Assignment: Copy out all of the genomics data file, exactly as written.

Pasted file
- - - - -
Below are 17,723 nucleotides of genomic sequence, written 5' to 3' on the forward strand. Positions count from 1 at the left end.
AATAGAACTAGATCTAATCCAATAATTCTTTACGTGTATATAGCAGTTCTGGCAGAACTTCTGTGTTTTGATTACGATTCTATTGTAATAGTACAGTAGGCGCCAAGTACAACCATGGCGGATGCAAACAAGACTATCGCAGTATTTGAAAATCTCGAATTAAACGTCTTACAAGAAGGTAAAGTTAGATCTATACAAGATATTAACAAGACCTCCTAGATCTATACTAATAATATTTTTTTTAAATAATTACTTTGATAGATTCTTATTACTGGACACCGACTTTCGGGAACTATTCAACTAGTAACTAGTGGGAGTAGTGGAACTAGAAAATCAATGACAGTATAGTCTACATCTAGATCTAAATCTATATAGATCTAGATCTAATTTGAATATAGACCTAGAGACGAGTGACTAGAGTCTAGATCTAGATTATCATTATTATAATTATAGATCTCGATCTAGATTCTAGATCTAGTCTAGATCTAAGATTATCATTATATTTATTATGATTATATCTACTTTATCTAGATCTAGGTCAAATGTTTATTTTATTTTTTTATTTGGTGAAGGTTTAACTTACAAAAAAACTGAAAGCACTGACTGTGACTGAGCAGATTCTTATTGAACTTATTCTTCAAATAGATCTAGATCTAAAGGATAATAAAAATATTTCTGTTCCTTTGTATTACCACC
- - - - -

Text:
Below are 17,723 nucleotides of genomic sequence, written 5' to 3' on the forward strand. Positions count from 1 at the left end.
AATAGAACTAGATCTAATCCAATAATTCTTTACGTGTATATAGCAGTTCTGGCAGAACTTCTGTGTTTTGATTACGATTCTATTGTAATAGTACAGTAGGCGCCAAGTACAACCATGGCGGATGCAAACAAGACTATCGCAGTATTTGAAAATCTCGAATTAAACGTCTTACAAGAAGGTAAAGTTAGATCTATACAAGATATTAACAAGACCTCCTAGATCTATACTAATAATATTTTTTTTAAATAATTACTTTGATAGATTCTTATTACTGGACACCGACTTTCGGGAACTATTCAACTAGTAACTAGTGGGAGTAGTGGAACTAGAAAATCAATGACAGTATAGTCTACATCTAGATCTAAATCTATATAGATCTAGATCTAATTTGAATATAGACCTAGAGACGAGTGACTAGAGTCTAGATCTAGATTATCATTATTATAATTATAGATCTCGATCTAGATTCTAGATCTAGTCTAGATCTAAGATTATCATTATATTTATTATGATTATATCTACTTTATCTAGATCTAGGTCAAATGTTTATTTTATTTTTTTATTTGGTGAAGGTTTAACTTACAAAAAAACTGAAAGCACTGACTGTGACTGAGCAGATTCTTATTGAACTTATTCTTCAAATAGATCTAGATCTAAAGGATAATAAAAATATTTCTGTTCCTTTGTATTACCACC